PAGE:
So you always knew you wanted to run the flower company?
When I was really young, I probably assumed that, but there was a time after high school where I contemplated something else. I actually went to college for a year where I was interested in law enforcement. I even passed the police exam and came really close to doing something like that. I’m glad I didn’t.
I got bored studying. I got bored being alone in the library and I missed being on Newbury Street and being around people,the buying and selling. It drew me back.
There’s a certain kind of energy to the whole thing — the reward of buying something beautiful and having people appreciate it.
How has the business grown in the past 38 years you’ve worked here?
A lot. It’s probably about 10 times larger. We just continue to evolve creatively as a family business using cutting-edge design, computers and technology.
I don’t think a lot of flower companies are in constant contact with their drivers through GPS, and make sure their clients get an email when their delivery is made. It’s a level of service like no other. We look at the Four Seasons and the Ritz Carlton and that’s the level of service we provide to out customers. We pay attention to everything.
We used to have three separate retail stores 30 years ago and they kind of operated independently and even had different names. We rolled them back and came up with the singular ‘Winston’ brand and logo, and centralized business at our studio facility here. Centralizing allowed us to grow and now we have six stores in the metro Boston area and one in Greenwich, Connecticut.
What’s the hardest part of your job right now?
As the company grows, knowing where I came from and how I grew up, it’s challenging that I don’t get to connect with everybody as much as I used to. The fact that I don’t know everyone’s name and everyone’s story…it kind of gets a little uncomfortable. I try. We do a good job, but that’s coming from a place where we used to be five people in a flower shop.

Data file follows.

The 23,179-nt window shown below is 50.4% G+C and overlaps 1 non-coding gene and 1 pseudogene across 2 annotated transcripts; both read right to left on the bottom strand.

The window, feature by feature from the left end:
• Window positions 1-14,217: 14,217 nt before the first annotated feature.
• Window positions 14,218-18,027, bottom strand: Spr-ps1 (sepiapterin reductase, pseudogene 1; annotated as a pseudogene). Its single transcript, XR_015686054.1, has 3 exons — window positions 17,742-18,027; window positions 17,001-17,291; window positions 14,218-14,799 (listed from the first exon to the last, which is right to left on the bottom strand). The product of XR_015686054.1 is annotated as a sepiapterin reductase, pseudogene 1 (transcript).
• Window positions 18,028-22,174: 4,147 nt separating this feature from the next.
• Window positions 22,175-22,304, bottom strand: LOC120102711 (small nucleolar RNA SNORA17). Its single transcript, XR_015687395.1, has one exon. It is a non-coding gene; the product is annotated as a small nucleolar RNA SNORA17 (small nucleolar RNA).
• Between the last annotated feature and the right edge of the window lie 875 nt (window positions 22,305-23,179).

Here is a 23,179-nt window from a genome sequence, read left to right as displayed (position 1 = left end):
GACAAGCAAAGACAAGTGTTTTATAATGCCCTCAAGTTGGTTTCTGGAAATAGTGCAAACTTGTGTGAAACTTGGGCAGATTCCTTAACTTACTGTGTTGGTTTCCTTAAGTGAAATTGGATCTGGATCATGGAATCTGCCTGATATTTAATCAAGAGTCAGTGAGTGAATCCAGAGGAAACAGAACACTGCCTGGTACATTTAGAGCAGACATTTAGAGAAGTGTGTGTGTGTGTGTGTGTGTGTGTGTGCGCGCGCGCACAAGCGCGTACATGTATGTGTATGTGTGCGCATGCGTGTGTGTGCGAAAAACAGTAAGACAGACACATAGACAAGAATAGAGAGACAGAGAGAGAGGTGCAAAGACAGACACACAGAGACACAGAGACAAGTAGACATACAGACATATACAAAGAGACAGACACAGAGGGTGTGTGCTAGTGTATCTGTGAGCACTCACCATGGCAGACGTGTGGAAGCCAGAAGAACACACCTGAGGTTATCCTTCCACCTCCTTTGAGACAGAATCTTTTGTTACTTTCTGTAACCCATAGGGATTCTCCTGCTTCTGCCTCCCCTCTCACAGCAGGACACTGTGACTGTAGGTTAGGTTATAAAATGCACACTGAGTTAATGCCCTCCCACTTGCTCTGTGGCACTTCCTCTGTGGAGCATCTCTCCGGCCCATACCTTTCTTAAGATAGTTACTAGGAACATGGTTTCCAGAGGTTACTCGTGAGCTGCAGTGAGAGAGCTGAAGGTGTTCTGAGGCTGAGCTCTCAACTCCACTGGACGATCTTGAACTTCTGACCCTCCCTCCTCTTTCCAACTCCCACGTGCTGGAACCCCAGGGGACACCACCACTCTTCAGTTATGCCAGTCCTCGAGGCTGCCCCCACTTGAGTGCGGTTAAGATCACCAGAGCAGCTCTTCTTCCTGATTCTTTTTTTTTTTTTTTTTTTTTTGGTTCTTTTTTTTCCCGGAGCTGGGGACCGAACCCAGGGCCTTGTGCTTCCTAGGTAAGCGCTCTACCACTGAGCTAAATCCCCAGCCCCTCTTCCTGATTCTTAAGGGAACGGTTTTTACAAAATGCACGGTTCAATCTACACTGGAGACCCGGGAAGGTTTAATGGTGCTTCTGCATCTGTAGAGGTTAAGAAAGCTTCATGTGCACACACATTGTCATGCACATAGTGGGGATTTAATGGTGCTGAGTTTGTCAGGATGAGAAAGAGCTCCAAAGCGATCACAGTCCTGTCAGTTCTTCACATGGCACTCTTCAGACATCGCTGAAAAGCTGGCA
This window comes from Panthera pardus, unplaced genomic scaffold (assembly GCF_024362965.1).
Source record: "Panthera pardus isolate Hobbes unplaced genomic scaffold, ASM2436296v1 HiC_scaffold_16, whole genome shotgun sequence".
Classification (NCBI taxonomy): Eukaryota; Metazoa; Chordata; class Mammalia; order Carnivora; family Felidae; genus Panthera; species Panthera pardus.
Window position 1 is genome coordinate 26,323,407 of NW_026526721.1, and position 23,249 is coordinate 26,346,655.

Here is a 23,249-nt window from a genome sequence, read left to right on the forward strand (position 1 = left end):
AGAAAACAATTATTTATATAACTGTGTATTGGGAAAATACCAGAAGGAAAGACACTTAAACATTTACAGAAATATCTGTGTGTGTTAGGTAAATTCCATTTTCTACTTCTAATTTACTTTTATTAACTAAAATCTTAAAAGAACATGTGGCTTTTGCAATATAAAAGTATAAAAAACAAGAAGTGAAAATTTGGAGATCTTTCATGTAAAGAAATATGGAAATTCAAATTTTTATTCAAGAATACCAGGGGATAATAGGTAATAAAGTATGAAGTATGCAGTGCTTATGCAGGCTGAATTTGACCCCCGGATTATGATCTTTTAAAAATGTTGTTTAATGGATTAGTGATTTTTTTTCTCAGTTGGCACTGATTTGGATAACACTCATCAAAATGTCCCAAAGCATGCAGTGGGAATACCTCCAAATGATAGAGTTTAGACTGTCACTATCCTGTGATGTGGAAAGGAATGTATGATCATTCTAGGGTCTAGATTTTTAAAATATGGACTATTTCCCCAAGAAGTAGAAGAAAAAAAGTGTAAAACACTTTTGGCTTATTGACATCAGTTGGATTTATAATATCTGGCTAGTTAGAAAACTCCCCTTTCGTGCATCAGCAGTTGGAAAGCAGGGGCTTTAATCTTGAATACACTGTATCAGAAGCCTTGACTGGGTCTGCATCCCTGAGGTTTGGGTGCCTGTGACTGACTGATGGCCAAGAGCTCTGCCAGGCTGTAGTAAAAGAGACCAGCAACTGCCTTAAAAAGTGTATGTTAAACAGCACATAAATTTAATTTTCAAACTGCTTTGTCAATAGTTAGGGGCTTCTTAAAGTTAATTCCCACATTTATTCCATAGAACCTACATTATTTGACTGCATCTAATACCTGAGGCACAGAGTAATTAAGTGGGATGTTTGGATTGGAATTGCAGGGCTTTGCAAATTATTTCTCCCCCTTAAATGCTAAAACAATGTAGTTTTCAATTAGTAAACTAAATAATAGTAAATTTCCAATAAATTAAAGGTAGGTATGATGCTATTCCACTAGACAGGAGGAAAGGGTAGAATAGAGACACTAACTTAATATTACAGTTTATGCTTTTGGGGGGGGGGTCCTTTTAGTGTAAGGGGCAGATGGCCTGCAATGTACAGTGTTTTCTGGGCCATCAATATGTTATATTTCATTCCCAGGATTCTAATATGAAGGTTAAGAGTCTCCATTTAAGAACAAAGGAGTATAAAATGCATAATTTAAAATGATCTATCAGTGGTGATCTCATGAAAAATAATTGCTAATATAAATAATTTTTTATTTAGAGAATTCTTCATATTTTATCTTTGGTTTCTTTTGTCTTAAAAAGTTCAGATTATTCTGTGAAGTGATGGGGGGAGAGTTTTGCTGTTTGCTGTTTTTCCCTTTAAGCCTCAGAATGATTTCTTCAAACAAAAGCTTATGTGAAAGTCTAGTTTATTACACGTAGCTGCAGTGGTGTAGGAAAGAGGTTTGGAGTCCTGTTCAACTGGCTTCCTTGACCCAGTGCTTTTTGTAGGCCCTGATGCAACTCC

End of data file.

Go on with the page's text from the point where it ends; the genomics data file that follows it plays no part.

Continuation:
What is the most meaningful part of your work?
I think flowers are very personal. Whether it’s a guy giving to a girl, or a girl giving to girl, flowers are a romantic thing or they’re very personal, like at funerals and weddings. People never forget those things.
Even though we’re a business, I think we contribute to all of those nice occasions whether it’s in a small way or a big way by having it be more beautiful. We add that extra oomph. You can go on a date, but people remember the music and the flowers, even if it’s just in their subconscious. It’s a business with a lot of emotion involved.
What is the biggest business lesson you learned from your dad?
Working hard. It never bothered me to work hard. There was always a huge work ethic there and I think it’s still here today. He had a lot of camaraderie with his employees and that carries over to now. Some associates have worked here for 25 to 30 years. It’s like a big family. I think he was always about having a very hard-working, honest career.
How do you unwind?
I like the summer so I’m a little bummed out right now. In the winter, I buckle down and just try and get through it, but in the summer I like the outdoors, the ocean, boating . I like the peacefulness of that. We’re not that busy in July and August and that’s a good thing. I also like putzing around my house and the yard and the garden.
Do you have a favorite flower?
I probably don’t. I like a lot of them. I like whatever is beautiful and in season. So maybe peonies and lilacs during late summer, or it might be dahlias and hydrangea. If it’s spring, tulips and hyacinths. And then I always look for interesting varieties and seasonal colors of those.
Do you want one (or two!) of your four children to take over the family business?
I don’t know, I think it’s important they do their own thing and experience different things. I’m very fortunate for what I have, but my father and family was a little old school about the family business, so I’m doing the opposite with my kids.
I want them to experience a lot of things. I wish I could have – I had friends who backpacked through Europe, and taught skiing here, and bartended in the Caribbean. I never got to do any of that stuff. I want my kids to experience those types of things, to go abroad and decide what they want for themselves.